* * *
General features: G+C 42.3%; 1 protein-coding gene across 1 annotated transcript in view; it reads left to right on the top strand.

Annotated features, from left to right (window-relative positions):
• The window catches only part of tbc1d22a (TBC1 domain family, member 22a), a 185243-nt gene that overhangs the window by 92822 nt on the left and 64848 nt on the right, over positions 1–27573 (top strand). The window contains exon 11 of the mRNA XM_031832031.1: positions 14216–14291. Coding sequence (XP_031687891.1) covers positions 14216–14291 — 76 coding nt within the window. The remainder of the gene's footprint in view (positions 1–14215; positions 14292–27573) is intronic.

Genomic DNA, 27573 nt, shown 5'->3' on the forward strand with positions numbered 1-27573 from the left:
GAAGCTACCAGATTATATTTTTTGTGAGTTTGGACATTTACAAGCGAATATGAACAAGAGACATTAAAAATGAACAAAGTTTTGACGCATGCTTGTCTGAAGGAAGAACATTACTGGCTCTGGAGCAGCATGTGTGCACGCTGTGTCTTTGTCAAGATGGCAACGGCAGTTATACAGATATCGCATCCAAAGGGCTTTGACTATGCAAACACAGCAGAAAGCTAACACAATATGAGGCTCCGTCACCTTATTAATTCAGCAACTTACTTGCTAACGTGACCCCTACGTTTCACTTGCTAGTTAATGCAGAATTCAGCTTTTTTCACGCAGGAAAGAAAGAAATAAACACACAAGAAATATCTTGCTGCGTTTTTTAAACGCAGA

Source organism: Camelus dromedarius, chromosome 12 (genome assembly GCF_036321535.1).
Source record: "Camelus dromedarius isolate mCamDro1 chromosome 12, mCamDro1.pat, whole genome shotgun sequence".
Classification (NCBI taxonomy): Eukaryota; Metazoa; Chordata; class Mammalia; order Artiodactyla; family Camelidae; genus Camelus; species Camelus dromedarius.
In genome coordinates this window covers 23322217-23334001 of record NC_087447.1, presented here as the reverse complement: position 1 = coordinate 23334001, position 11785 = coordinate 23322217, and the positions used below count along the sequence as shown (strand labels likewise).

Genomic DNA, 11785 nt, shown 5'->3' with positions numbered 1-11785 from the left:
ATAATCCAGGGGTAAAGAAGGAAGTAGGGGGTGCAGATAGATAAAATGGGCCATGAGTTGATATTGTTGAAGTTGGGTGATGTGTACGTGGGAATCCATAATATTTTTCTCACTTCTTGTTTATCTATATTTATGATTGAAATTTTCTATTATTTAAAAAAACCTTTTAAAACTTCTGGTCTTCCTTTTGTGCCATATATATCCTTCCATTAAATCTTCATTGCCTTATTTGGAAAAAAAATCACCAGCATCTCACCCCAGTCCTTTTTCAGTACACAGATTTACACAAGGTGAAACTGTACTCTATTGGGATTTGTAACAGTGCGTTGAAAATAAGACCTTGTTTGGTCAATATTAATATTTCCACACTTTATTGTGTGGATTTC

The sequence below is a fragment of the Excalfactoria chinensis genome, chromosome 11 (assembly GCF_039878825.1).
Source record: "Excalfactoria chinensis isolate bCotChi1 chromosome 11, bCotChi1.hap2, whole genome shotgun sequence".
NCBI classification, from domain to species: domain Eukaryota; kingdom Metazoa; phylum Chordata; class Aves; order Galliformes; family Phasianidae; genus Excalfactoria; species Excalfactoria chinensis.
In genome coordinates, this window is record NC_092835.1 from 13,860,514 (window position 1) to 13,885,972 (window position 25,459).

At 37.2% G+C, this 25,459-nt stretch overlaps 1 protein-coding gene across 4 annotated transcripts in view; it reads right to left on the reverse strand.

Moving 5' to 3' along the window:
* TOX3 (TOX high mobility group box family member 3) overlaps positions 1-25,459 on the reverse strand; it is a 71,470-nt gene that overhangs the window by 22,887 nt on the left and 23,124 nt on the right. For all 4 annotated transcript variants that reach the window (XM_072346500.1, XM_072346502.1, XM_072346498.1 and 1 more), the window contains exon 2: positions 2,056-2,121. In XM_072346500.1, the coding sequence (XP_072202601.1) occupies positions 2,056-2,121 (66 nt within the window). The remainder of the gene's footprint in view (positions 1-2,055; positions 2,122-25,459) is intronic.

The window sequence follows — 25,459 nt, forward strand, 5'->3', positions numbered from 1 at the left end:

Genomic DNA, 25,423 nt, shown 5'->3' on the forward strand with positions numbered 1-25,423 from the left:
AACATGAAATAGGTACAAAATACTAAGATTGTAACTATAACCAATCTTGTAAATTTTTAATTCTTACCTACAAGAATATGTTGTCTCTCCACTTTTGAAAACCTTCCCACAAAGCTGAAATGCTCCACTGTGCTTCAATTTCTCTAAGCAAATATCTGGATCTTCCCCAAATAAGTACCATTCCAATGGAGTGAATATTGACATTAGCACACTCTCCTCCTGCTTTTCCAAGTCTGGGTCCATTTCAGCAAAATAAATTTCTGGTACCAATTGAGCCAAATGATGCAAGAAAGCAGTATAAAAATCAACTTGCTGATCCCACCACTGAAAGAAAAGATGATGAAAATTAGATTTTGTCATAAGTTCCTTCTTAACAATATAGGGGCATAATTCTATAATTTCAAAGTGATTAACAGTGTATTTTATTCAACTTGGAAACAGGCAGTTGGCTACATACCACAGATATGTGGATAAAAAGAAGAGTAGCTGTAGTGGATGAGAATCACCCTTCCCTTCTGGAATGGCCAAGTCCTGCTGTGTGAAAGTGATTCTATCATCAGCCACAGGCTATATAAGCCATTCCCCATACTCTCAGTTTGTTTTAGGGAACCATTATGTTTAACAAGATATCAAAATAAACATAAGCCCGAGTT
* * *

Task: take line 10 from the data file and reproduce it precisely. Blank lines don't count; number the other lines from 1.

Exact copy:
Genomic DNA, 11785 nt, shown 5'->3' with positions numbered 1-11785 from the left: